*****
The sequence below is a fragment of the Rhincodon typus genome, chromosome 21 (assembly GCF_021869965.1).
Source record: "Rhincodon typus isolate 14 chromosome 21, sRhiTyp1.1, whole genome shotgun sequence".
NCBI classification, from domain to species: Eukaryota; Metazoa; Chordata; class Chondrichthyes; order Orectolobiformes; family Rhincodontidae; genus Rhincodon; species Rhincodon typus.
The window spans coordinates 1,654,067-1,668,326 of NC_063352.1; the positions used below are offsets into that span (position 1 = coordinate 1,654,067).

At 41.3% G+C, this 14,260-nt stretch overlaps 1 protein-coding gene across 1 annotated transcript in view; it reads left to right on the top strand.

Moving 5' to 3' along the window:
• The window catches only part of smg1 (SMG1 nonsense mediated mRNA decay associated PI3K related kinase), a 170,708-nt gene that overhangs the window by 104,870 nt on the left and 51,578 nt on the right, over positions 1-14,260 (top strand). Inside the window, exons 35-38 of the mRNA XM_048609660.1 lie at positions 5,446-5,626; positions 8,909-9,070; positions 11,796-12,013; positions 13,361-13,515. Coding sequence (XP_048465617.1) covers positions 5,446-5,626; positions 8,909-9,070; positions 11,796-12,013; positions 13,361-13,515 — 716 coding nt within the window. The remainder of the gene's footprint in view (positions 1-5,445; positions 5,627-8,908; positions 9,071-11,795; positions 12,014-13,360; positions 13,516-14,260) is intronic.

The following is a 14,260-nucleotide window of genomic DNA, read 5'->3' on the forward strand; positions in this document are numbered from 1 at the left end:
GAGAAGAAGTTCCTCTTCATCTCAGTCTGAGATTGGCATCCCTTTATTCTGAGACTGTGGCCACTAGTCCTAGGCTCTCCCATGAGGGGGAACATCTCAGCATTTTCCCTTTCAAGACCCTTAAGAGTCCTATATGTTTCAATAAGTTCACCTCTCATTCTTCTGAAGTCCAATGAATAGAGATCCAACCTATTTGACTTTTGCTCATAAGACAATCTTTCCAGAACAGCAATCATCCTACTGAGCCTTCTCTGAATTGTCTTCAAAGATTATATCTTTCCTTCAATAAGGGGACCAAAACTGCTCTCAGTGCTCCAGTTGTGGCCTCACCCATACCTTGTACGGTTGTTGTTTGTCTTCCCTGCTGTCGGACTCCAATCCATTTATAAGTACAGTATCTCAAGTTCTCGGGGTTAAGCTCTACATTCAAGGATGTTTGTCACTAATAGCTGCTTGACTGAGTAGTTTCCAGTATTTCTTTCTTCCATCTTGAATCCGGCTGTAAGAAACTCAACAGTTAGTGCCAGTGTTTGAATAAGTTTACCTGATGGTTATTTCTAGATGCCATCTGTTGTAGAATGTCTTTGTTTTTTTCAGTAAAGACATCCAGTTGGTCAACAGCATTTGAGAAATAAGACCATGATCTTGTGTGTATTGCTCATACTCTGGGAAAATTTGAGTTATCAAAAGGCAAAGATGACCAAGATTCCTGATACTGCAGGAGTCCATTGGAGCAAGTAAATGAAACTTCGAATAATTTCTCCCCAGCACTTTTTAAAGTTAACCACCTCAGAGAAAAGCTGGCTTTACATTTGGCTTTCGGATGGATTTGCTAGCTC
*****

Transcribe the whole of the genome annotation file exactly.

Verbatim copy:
The sequence below is a fragment of the Rhincodon typus genome, chromosome 21 (assembly GCF_021869965.1).
Source record: "Rhincodon typus isolate 14 chromosome 21, sRhiTyp1.1, whole genome shotgun sequence".
NCBI classification, from domain to species: Eukaryota; Metazoa; Chordata; class Chondrichthyes; order Orectolobiformes; family Rhincodontidae; genus Rhincodon; species Rhincodon typus.
The window spans coordinates 1,654,067-1,668,326 of NC_063352.1; the positions used below are offsets into that span (position 1 = coordinate 1,654,067).

At 41.3% G+C, this 14,260-nt stretch overlaps 1 protein-coding gene across 1 annotated transcript in view; it reads left to right on the top strand.

Moving 5' to 3' along the window:
• The window catches only part of smg1 (SMG1 nonsense mediated mRNA decay associated PI3K related kinase), a 170,708-nt gene that overhangs the window by 104,870 nt on the left and 51,578 nt on the right, over positions 1-14,260 (top strand). Inside the window, exons 35-38 of the mRNA XM_048609660.1 lie at positions 5,446-5,626; positions 8,909-9,070; positions 11,796-12,013; positions 13,361-13,515. Coding sequence (XP_048465617.1) covers positions 5,446-5,626; positions 8,909-9,070; positions 11,796-12,013; positions 13,361-13,515 — 716 coding nt within the window. The remainder of the gene's footprint in view (positions 1-5,445; positions 5,627-8,908; positions 9,071-11,795; positions 12,014-13,360; positions 13,516-14,260) is intronic.

The following is a 14,260-nucleotide window of genomic DNA, read 5'->3' on the forward strand; positions in this document are numbered from 1 at the left end:
GAGAAGAAGTTCCTCTTCATCTCAGTCTGAGATTGGCATCCCTTTATTCTGAGACTGTGGCCACTAGTCCTAGGCTCTCCCATGAGGGGGAACATCTCAGCATTTTCCCTTTCAAGACCCTTAAGAGTCCTATATGTTTCAATAAGTTCACCTCTCATTCTTCTGAAGTCCAATGAATAGAGATCCAACCTATTTGACTTTTGCTCATAAGACAATCTTTCCAGAACAGCAATCATCCTACTGAGCCTTCTCTGAATTGTCTTCAAAGATTATATCTTTCCTTCAATAAGGGGACCAAAACTGCTCTCAGTGCTCCAGTTGTGGCCTCACCCATACCTTGTACGGTTGTTGTTTGTCTTCCCTGCTGTCGGACTCCAATCCATTTATAAGTACAGTATCTCAAGTTCTCGGGGTTAAGCTCTACATTCAAGGATGTTTGTCACTAATAGCTGCTTGACTGAGTAGTTTCCAGTATTTCTTTCTTCCATCTTGAATCCGGCTGTAAGAAACTCAACAGTTAGTGCCAGTGTTTGAATAAGTTTACCTGATGGTTATTTCTAGATGCCATCTGTTGTAGAATGTCTTTGTTTTTTTCAGTAAAGACATCCAGTTGGTCAACAGCATTTGAGAAATAAGACCATGATCTTGTGTGTATTGCTCATACTCTGGGAAAATTTGAGTTATCAAAAGGCAAAGATGACCAAGATTCCTGATACTGCAGGAGTCCATTGGAGCAAGTAAATGAAACTTCGAATAATTTCTCCCCAGCACTTTTTAAAGTTAACCACCTCAGAGAAAAGCTGGCTTTACATTTGGCTTTCGGATGGATTTGCTAGCTC